However, unlike major depression, people who experience PMS or PMDD often have relief from their symptoms once their periods start. The reverse is also true. Those who have mental health conditions, such as anxiety or substance abuse disorders, are more likely to have menstrual cycles that last for fewer days. Irregular cycles are often experienced by women with eating disorders, depression, and bipolar disorder.

How is PMS Treated?

Because PMS affects both the physical and mental aspects of the body, the treatments are far-reaching. In severe cases, your doctor might prescribe antidepressants to reduce mood fluctuations. NSAIDs, nonsteroidal anti-inflammatory drugs, can also be taken to help ease cramping and breast discomfort.

When it comes to lifestyle changes, the following are a few things you can do to lessen the effects of your PMS:

Modify Your Diet

  • Eat smaller, more frequent meals to reduce the bloating and too-full sensation that can happen when you eat full meals. Keep snacks on hand that are healthy for your mind and body, such as almonds, avocado, and tuna.

  • Limit your salt intake to reduce bloating and water retention.

  • Opt for complex carbs, such as fruits, veggies, and whole grains.

  • Go for foods that are rich in calcium. If you can't digest dairy, look for daily calcium supplements.

  • Avoid caffeine and alcohol.

  • Consider alternative medicine

Have you ever thought about acupuncture or herbal remedies? Both have been around for centuries and have been said to help alleviate the stresses that come with PMS. If you've never tried acupuncture, it can seem scary at first because it utilizes stainless steel needles that are inserted into the skin at specific points. Rest assured, it's not painful, and the pain it removes from your body can often be felt many times over.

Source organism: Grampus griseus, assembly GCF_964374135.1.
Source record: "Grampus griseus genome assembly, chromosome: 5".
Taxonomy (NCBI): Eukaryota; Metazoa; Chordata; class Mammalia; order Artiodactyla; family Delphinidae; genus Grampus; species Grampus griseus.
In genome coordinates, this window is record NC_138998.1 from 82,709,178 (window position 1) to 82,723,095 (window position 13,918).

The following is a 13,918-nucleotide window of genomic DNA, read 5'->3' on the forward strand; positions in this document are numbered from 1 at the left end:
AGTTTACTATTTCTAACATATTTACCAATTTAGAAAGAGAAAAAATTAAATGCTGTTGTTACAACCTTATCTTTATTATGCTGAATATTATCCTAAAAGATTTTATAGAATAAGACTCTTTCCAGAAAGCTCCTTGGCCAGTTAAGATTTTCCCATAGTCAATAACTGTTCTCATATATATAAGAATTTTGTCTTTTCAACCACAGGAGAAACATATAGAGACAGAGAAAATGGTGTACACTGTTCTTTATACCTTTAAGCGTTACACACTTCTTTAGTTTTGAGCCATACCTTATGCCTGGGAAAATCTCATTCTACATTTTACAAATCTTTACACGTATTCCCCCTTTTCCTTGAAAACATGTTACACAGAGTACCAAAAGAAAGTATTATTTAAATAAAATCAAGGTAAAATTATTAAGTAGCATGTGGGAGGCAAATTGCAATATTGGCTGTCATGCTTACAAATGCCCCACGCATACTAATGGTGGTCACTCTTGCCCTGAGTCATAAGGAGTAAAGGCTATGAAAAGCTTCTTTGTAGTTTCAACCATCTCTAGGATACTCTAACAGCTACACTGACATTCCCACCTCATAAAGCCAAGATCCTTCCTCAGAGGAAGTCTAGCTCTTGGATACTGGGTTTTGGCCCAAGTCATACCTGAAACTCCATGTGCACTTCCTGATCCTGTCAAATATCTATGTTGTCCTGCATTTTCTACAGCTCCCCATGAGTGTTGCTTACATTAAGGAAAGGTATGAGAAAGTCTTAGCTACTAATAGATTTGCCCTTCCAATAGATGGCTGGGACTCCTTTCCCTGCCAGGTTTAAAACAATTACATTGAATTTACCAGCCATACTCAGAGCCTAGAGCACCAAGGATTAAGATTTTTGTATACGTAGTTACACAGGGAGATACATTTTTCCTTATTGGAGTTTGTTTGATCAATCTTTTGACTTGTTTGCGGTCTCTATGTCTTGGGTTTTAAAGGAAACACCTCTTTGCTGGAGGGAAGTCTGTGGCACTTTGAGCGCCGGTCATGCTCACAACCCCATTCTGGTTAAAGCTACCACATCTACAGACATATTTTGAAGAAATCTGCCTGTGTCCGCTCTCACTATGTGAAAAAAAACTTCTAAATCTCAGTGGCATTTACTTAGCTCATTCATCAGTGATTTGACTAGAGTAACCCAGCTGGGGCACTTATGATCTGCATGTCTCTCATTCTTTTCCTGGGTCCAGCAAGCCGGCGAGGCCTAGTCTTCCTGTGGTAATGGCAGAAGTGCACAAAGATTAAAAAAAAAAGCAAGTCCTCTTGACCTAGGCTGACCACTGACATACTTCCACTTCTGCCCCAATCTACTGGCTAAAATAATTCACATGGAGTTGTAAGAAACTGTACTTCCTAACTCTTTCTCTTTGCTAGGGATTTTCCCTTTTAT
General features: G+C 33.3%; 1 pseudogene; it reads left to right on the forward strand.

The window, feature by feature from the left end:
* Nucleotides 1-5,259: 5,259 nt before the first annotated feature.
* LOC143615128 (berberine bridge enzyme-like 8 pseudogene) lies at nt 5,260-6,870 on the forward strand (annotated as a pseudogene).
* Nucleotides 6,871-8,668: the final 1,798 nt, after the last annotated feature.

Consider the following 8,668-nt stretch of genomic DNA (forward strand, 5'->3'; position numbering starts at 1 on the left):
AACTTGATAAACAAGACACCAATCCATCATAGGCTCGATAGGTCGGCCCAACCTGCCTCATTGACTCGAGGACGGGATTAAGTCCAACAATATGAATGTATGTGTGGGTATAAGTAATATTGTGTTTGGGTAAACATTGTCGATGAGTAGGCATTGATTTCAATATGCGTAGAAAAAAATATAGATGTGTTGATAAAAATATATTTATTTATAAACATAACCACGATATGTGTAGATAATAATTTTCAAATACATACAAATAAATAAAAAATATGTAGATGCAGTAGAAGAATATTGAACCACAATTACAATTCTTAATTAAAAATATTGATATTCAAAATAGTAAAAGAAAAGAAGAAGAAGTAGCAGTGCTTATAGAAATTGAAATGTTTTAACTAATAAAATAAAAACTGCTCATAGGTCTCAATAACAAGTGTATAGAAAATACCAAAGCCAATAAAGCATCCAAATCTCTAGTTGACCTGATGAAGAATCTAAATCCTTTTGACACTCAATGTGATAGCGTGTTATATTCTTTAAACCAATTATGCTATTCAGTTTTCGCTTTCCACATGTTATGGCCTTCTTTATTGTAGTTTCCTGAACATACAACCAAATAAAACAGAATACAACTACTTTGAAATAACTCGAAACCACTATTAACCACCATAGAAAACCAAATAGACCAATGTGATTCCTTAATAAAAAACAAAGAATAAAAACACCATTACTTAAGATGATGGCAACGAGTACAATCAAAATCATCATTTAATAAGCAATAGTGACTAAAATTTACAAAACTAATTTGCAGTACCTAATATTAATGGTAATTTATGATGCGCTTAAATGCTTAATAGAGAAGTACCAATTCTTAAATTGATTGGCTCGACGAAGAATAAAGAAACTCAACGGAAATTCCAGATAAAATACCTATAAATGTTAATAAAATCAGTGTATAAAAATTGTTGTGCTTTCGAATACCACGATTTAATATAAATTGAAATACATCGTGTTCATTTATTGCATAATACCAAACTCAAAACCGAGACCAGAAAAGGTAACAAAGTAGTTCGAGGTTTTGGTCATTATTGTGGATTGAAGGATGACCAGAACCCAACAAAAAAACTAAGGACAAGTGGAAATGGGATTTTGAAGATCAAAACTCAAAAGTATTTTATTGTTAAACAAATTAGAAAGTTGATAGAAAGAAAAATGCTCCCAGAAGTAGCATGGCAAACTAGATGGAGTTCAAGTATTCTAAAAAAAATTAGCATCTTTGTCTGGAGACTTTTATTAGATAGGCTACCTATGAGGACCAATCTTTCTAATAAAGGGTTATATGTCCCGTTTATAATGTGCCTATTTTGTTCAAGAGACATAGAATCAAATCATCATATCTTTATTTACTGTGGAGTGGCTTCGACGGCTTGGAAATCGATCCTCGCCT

Tips for Better Mental Health During PMS

Bloating and cramps aside, PMS can do a number on your mental health. Here are some things you can do to relax your mind and ensure calmness and clarity throughout your days (and nights):

Exercise. Physical activity has been shown to boost moods and help battle depression. Exercise releases endorphins—feel-good chemicals that can help counteract hormone changes that occur during PMS. Exercise can also help get rid of those pesky cramps and reduce bloating. Consider aerobic activities such as walking, running, or bicycling to make the most of your monthly cycle's regimen.

Try Yoga. Yoga is a form of exercise, so it fits into the first category, but it's a mental challenge, too. It teaches you how to be present, ignore or recognize pain, and breathe through the difficulties you're having. You can leave your troubles outside your mat and succumb to the space you lay down on the ground.

Keep a Mood Diary. Consider recording your feelings throughout the day, especially when you're nearing the time of your period. This can help you recognize hormonal changes and mood swings so you can anticipate them and alleviate any upcoming problems.

Sleep Well. Sleep is connected to much of our health—both physical and emotional. Develop a regular sleep schedule, so your body knows when it's time to shut down and when it's time to get going again. This can help fight off irritability and brain fog.

Everyone experiences PMS differently, and many people experience PMS differently from month to month. Knowing what's causing it and what you can do about it can help ensure you get through those tough days unscathed.

by Orchyd Team